Phil Windley explains e-commerce 1.0  in a single slide that says this:

One reason this happened is that client-server, aka calf-cow  (illustrated in Thinking outside the browser) has been the default format for all relationships on the Web, and cookies were required to maintain those relationships. Which really aren’t. Here’s why:

  1. The calves in these relationship have no easy way even to find  (much less to understand or create) the cookies in their browsers’ jars.
  2. The calves have no real identity of their own, but instead have as many different identities as there are websites that know (via cookies) their visiting browsers. This gives them no independence, much less a place to stand like Archimedes, with a lever on the world. The browser may be a great tool, but it’s neither that place to stand, nor a sufficient lever.
  3. All the “agreements” the calves have with the websites’ cows, whose terms the calves have “accepted” with one click, or adjusted with some number of additional clicks, leave no readable record on the calves’ side. This severely limits their capacity to argue or dispute, which are requirements for a true relationship.
  4. There exists no independent way individuals can signal their intentions—such as interests in purchase, conditions for engagement, or the need to be left alone (which is how Brandeis and Warren define privacy). As a calf, the browser can’t do that.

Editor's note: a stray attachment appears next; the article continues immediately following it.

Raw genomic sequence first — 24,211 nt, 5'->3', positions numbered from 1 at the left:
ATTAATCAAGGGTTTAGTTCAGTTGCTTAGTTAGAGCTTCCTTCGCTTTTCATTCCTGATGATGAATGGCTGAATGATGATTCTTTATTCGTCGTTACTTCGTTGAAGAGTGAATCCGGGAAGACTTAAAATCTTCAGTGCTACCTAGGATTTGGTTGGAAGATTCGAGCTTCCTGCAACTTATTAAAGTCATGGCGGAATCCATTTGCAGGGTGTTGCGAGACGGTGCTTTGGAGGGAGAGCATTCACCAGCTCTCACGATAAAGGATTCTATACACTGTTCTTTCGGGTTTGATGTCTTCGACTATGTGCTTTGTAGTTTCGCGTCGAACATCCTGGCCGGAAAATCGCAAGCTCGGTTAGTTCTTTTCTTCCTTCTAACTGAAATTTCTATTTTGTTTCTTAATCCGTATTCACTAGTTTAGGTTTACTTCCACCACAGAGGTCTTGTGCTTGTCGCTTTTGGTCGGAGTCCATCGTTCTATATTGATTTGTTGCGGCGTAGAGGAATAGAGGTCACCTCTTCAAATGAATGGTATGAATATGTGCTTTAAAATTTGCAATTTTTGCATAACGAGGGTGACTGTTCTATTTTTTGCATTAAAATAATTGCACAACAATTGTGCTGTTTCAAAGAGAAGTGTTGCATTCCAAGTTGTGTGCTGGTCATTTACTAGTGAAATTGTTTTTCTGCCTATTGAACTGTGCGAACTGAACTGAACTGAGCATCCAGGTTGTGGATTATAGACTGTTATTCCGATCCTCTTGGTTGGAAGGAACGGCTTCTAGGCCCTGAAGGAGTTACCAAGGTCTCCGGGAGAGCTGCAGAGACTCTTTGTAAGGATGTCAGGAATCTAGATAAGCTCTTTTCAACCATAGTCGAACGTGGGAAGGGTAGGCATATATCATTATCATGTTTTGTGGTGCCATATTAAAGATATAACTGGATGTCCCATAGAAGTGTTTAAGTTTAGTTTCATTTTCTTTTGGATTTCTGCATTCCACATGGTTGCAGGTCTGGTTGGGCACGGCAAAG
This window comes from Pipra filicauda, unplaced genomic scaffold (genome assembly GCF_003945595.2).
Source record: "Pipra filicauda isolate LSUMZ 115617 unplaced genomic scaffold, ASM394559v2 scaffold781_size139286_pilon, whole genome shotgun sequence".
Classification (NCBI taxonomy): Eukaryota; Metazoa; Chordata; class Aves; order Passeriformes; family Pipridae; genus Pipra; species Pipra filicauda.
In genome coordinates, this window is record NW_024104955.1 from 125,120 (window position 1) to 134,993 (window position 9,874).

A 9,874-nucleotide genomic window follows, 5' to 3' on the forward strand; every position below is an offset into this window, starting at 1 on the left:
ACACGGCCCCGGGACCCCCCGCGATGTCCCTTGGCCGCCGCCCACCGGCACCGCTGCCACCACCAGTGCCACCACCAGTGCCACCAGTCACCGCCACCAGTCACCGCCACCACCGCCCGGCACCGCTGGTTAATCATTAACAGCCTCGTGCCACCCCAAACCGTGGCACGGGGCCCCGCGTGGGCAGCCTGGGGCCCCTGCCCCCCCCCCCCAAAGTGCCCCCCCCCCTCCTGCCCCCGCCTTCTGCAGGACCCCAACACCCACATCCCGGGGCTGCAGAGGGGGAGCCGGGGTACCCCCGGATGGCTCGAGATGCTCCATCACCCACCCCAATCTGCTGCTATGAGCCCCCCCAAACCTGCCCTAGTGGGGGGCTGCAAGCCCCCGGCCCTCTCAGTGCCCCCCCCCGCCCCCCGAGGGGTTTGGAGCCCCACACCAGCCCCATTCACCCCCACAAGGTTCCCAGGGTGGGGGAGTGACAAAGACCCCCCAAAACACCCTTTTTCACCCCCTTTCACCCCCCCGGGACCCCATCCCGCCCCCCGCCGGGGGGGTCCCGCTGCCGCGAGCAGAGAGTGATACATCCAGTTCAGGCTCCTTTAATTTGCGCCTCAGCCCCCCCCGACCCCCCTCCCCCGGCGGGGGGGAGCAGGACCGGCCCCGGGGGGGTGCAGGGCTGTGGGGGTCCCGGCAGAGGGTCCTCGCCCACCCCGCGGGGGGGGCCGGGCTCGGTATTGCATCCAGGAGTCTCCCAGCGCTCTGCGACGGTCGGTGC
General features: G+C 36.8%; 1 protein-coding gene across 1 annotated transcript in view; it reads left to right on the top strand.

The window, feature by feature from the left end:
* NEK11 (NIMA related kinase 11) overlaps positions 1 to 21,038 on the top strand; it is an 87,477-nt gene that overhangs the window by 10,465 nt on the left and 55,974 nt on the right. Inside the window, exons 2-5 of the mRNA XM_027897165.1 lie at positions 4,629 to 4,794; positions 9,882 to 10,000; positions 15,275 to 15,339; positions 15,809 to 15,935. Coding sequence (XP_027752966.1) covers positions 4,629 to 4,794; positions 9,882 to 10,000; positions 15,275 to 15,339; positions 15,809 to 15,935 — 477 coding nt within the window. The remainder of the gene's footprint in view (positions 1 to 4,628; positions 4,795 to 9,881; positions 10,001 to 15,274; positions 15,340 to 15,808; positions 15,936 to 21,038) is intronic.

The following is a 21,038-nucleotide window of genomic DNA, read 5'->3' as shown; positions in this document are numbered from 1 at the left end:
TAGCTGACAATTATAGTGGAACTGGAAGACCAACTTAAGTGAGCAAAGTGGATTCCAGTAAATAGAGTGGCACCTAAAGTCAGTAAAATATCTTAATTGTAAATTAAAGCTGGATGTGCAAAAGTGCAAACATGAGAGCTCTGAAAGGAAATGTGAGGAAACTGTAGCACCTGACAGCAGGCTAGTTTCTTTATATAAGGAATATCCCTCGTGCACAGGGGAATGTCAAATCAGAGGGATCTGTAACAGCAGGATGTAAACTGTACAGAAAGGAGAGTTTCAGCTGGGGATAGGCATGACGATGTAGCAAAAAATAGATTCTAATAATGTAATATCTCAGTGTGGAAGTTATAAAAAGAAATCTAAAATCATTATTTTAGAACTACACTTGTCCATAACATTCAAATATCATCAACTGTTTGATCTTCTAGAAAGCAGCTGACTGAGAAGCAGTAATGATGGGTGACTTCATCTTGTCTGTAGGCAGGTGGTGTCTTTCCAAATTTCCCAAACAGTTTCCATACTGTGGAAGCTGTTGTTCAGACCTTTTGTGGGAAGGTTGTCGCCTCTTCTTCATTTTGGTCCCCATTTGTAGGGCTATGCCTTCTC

In other words, the best we can do in e-commerce 1.0 is what the calf-cow system allows. And that’s to depend utterly on the operators of websites—and especially of giant retailers (led by Amazon) and intermediaries (primarily Google and Facebook).

Nearly all of signaling between demand and supply remains trapped inside these silos and walled gardens. We search inside their systems, we are notified of product and service availability inside their systems, we make agreements inside their systems (to terms and conditions they provide and require), or privacy is dependent on their systems, and product and service delivery is handled either inside their systems or through allied and dependent systems.

Credit where due: an enormous amount of good has come out of these systems. But a far larger amount of good is MLOTT—money left on the table—because there is a boundless sum and variety of demand and supply that still cannot easily signal their interest, intentions of presence to each other in the digital world.

Putting that money on the table is the job of e-commerce 2.0.

So here is a challenge: tell us how we can do that without using browsers.

Some of us here do have ideas. But we’d like to hear from you first.


Cross-posted at the ProjectVRM blog, here.